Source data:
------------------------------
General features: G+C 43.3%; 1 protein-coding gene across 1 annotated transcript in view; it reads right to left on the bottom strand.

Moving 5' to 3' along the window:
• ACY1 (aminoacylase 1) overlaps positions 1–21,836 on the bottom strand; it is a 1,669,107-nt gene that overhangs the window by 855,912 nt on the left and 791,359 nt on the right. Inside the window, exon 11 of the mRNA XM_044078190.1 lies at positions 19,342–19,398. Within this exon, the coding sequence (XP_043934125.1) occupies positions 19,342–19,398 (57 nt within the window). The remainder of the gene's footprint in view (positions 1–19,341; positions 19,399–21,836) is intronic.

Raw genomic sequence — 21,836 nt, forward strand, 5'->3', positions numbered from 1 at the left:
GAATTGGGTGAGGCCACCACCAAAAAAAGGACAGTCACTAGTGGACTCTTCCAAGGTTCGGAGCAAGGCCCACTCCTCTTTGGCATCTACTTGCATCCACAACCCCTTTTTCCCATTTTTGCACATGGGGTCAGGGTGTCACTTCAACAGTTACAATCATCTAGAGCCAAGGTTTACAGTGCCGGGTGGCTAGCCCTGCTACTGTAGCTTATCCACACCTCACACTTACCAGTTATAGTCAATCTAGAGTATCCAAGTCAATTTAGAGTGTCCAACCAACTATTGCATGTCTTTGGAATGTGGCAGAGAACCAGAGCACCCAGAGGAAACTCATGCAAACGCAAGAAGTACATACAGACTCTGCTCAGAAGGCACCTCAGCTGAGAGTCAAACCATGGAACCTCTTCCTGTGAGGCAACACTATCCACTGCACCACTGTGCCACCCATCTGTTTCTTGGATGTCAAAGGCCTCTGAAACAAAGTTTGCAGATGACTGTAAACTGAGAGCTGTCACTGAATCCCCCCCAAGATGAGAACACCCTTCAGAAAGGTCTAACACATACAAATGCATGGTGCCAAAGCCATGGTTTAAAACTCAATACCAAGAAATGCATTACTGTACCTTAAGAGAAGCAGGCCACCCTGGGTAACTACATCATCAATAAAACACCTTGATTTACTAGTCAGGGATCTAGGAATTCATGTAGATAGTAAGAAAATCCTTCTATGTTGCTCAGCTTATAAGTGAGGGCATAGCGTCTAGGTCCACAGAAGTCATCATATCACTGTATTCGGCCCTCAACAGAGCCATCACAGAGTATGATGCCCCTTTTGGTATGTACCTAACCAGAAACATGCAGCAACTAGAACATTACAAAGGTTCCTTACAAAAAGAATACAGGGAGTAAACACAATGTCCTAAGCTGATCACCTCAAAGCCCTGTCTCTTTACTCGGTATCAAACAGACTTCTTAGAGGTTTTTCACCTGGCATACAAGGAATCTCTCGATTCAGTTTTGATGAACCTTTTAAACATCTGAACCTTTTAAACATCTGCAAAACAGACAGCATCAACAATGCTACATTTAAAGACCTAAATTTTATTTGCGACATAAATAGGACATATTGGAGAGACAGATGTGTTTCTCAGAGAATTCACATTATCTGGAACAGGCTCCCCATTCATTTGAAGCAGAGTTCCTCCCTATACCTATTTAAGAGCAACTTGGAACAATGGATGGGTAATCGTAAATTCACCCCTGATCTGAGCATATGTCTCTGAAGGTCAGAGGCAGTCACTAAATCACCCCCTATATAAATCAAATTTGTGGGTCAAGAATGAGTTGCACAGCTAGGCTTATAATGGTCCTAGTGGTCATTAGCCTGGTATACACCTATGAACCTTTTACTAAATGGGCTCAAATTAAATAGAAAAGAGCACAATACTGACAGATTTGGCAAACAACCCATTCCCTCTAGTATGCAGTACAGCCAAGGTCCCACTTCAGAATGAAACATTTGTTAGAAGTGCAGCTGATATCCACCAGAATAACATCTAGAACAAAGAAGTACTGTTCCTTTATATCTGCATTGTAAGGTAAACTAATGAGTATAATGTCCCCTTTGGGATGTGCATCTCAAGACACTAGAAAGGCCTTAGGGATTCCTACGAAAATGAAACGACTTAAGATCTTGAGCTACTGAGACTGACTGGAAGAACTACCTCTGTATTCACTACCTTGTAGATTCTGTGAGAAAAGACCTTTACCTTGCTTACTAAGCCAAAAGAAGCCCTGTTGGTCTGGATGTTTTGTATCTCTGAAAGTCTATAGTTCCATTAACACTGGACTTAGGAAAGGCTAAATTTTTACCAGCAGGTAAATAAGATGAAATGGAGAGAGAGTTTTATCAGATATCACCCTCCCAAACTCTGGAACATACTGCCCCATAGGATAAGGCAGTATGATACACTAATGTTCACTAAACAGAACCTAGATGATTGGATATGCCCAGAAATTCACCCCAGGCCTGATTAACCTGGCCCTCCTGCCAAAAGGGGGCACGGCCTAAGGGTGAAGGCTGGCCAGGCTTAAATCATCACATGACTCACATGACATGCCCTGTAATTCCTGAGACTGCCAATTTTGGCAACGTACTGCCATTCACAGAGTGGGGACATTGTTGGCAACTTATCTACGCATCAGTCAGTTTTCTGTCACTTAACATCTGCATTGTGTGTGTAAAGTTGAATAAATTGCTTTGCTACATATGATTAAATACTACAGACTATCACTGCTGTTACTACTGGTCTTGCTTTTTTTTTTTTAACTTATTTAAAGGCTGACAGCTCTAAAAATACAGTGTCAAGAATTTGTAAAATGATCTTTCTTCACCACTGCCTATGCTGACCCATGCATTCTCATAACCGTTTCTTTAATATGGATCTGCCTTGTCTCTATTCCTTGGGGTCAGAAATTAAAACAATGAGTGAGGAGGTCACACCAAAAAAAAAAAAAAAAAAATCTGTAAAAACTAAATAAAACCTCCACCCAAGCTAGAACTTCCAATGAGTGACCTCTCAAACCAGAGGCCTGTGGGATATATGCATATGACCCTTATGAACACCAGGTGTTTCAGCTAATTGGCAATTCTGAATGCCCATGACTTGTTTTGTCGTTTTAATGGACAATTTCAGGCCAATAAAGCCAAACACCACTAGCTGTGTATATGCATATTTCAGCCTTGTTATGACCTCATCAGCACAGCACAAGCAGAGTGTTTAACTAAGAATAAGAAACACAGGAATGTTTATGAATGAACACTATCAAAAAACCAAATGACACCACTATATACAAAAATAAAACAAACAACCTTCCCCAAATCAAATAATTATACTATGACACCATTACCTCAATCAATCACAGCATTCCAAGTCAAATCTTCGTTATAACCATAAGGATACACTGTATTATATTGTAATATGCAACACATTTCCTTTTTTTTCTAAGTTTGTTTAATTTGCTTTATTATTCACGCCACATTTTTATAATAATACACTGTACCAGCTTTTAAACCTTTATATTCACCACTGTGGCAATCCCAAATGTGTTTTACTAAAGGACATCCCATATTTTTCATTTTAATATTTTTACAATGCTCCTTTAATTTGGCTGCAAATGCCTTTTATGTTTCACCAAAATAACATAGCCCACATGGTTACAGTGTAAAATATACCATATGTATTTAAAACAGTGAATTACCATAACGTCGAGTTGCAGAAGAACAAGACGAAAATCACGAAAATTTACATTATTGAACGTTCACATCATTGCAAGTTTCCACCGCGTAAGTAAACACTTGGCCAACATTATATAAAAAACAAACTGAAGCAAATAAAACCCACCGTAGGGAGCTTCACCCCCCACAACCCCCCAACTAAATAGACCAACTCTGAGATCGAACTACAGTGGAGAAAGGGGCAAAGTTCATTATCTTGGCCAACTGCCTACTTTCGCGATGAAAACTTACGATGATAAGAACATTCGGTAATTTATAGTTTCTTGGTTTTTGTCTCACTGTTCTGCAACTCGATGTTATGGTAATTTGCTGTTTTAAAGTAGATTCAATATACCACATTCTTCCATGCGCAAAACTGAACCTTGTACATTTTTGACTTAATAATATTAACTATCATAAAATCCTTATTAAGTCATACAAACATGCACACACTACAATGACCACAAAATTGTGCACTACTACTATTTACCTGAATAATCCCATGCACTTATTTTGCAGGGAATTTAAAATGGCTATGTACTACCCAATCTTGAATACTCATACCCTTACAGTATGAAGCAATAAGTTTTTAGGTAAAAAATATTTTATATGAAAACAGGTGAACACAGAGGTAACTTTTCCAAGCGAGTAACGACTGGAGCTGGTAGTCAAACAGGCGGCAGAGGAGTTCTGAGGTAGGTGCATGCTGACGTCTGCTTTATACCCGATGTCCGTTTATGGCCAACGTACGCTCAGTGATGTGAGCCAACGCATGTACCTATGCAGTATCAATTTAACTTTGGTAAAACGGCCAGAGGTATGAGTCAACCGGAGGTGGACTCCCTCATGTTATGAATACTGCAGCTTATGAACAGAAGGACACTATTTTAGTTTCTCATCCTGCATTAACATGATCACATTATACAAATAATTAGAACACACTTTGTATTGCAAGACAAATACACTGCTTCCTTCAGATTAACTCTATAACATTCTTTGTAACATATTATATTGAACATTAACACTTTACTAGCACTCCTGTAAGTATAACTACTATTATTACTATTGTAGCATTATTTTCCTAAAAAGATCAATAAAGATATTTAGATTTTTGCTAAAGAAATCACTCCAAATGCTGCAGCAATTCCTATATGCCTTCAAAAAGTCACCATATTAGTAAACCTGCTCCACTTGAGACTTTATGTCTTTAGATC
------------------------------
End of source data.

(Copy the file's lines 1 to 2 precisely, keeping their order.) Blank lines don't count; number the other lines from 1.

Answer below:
General features: G+C 43.3%; 1 protein-coding gene across 1 annotated transcript in view; it reads right to left on the bottom strand.

Moving 5' to 3' along the window: